What is there left to say about Ben Watson this season, with the Nottingham Forest midfielder putting in another commanding performance at QPR.

To be in this position would have been unthinkable in the midst of summer.

Here we are, though, with winter sweeping in, and Watson has become a talisman.

A name that many expected to be nowhere near the team sheet is now one of the first on it.

And for good reason.

Watson’s displays in 2019-20 have been nothing short of extraordinary.

To have once considered him disposable now feels like sacrilege.

Rather than being freed from the city, he should be given the freedom of it if promotion is secured!

Because he continues to play a leading role in that quest.

Integral

(Photo by James Williamson – AMA/Getty Images)

With his efforts taking on an ever-increasing level of importance.

As the hectic festive period approaches, with the games coming thick and fast, Forest need to exert as much control on proceedings as possible.

Watson is integral to those plans.

He showed as much again during the midweek 4-0 win at Loftus Road, with the duties he carries out significantly aiding the collective cause.

The 34-year-old is not one to fly into challenges all over the field, with his game all about composure and timing.

One full-blooded challenge against QPR did, however, allow Watson to send Sammy Ameobi scampering away down the left before teeing up Lewis Grabban for a tap-in.

That snapshot of another 90-minute outing sums up the stand-in captain.

He does whatever is required of him at any particular time.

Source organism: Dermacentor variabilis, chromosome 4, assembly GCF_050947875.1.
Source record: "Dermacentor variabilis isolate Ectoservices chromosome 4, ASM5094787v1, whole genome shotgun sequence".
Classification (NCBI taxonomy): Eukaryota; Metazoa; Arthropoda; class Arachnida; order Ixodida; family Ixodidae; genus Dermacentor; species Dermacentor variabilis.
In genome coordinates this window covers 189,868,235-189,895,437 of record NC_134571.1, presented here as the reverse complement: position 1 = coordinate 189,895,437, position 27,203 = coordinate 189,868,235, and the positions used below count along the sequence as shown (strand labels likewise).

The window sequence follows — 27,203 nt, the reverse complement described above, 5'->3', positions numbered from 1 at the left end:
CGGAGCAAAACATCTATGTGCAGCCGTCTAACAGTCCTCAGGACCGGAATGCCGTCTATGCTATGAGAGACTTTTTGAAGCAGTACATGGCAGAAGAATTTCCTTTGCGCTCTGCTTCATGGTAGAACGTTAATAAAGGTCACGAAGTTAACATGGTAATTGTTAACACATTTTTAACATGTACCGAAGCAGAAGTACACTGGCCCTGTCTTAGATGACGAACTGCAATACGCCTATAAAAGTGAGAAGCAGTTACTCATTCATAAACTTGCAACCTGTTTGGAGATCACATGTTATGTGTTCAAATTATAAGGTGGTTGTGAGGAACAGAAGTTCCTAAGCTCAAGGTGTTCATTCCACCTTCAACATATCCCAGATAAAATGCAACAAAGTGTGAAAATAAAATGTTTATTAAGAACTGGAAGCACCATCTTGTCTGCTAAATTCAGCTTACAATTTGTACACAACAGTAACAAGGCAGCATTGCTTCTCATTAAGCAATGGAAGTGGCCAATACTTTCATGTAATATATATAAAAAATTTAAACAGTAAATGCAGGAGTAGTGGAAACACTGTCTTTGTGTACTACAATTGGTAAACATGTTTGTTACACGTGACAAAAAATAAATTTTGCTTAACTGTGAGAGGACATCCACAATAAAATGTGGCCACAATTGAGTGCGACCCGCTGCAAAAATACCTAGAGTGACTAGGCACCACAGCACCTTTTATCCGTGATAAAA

If he needs to win the ball, he will, but if getting a toe in or ushering an opponent down a blind alley is the way forward, then the method can be tweaked.

Nuisance

 

In many ways, Watson is a nuisance.

The kind of player that you want beside you rather than against you.

And he is positively revelling in the role of chief pest on Trentside.

Watson told the Nottingham Post earlier this season of his efforts: “I go out and I do my job for the team.

“I don’t score the goals or create the goals, but I like to think I affect the game in the way they want me to do it.

“I’d like to think the manager and my teammates do appreciate that.”

They do, along with those of us in the stands.

Somebody has to do the dirty work, and to have someone who relishes those responsibilities is priceless.

Sabri Lamouchi has recognised as much, with it difficult to see how a man who has been an ever-present in starting XIs this season is going to slip back into obscurity any time soon.

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